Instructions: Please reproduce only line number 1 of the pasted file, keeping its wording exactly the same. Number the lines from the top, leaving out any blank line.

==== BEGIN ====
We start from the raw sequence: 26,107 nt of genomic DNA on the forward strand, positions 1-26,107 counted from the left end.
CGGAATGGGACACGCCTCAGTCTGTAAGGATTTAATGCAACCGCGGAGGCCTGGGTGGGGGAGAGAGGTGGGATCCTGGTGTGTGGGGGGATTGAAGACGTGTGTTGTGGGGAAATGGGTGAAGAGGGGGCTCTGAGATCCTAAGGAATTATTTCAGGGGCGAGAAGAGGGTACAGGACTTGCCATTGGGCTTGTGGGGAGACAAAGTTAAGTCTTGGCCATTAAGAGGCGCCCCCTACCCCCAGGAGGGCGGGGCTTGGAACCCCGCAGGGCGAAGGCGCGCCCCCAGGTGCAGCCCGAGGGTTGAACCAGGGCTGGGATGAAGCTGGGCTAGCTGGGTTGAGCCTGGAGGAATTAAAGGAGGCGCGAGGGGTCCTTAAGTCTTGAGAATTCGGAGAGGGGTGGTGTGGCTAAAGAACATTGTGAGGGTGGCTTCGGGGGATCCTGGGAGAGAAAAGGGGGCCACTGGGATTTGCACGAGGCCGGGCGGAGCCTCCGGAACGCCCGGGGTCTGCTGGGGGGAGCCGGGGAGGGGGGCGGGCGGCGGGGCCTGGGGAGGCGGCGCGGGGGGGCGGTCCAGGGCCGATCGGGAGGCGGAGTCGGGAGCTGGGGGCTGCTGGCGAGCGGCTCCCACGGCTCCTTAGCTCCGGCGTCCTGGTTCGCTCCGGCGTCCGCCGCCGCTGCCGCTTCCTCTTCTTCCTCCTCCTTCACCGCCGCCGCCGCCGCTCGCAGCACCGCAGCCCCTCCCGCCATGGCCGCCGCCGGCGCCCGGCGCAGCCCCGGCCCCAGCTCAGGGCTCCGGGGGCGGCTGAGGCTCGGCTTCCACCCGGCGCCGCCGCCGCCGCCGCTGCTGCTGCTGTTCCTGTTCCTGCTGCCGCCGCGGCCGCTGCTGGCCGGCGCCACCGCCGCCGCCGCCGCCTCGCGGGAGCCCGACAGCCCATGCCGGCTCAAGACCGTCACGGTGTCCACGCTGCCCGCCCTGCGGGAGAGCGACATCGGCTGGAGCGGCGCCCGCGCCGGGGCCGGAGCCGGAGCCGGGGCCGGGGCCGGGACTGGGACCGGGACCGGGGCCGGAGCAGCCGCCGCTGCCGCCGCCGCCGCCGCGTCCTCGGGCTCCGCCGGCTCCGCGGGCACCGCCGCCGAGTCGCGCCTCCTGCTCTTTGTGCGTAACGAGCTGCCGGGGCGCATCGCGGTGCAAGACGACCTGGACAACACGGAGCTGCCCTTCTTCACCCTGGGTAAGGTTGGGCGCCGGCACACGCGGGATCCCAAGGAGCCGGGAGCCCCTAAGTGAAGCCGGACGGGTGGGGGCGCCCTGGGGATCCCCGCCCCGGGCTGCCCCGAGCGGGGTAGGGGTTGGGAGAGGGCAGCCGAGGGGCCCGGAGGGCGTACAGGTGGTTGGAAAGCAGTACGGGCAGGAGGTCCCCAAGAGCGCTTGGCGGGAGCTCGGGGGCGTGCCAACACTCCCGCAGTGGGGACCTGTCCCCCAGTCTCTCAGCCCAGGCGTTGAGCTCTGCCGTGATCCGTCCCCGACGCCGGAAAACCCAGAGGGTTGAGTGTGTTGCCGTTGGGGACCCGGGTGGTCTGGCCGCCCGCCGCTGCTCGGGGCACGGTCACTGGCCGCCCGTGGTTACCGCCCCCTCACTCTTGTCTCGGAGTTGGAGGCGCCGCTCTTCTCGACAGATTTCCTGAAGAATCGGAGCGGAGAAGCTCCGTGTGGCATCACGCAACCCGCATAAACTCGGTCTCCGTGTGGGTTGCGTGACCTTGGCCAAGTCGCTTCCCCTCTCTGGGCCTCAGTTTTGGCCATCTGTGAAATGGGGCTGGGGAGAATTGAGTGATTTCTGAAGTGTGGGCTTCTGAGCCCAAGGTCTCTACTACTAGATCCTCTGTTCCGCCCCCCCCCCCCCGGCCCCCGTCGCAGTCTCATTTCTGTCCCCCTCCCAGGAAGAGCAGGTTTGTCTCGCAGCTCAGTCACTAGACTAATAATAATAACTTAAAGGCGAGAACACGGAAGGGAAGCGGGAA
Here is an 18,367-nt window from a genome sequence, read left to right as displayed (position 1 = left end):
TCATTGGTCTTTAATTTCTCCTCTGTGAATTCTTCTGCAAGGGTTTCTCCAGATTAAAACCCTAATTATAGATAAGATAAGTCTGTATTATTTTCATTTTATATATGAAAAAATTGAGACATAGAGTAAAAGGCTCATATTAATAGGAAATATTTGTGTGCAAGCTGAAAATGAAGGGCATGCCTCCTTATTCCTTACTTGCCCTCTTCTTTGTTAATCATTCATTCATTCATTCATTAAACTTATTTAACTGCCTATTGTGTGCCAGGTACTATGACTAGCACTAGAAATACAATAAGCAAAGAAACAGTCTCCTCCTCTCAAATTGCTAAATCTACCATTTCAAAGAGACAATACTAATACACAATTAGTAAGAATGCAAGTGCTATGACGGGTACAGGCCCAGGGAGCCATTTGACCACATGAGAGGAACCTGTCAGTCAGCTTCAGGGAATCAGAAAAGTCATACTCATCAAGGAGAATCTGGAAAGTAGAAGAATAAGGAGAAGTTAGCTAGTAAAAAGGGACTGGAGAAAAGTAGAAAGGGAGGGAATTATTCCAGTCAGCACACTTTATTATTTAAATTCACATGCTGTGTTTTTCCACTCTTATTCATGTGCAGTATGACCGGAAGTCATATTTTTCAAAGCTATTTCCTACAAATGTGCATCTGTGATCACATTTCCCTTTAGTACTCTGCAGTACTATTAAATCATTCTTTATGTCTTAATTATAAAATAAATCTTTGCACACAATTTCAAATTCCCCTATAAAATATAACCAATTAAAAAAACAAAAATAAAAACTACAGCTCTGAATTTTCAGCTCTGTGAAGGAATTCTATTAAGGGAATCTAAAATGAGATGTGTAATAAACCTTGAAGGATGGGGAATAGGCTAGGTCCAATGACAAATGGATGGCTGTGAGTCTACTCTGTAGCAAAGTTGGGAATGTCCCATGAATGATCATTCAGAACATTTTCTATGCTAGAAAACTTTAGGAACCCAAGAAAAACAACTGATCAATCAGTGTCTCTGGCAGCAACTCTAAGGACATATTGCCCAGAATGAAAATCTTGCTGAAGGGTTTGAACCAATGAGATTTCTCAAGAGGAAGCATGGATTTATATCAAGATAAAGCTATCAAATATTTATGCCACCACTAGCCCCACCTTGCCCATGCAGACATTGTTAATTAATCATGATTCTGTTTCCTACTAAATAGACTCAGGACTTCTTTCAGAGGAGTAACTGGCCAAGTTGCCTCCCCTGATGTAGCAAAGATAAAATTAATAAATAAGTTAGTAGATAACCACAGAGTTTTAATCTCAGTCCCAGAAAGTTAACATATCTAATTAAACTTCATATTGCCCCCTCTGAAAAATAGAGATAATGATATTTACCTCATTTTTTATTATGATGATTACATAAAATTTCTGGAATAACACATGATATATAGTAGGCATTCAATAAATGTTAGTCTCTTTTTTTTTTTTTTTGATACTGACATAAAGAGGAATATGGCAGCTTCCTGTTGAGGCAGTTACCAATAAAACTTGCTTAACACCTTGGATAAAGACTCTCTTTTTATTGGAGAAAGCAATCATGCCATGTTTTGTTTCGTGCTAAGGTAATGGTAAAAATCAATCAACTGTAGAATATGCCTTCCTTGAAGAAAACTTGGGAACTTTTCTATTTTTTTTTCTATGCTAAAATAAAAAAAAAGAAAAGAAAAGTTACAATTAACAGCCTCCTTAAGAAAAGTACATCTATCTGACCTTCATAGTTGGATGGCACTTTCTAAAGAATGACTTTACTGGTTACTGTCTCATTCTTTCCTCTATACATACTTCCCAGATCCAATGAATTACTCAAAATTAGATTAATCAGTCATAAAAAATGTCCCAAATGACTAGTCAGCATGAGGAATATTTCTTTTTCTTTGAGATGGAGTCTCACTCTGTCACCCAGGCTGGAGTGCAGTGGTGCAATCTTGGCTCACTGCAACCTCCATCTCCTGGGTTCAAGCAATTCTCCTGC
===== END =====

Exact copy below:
We start from the raw sequence: 26,107 nt of genomic DNA on the forward strand, positions 1-26,107 counted from the left end.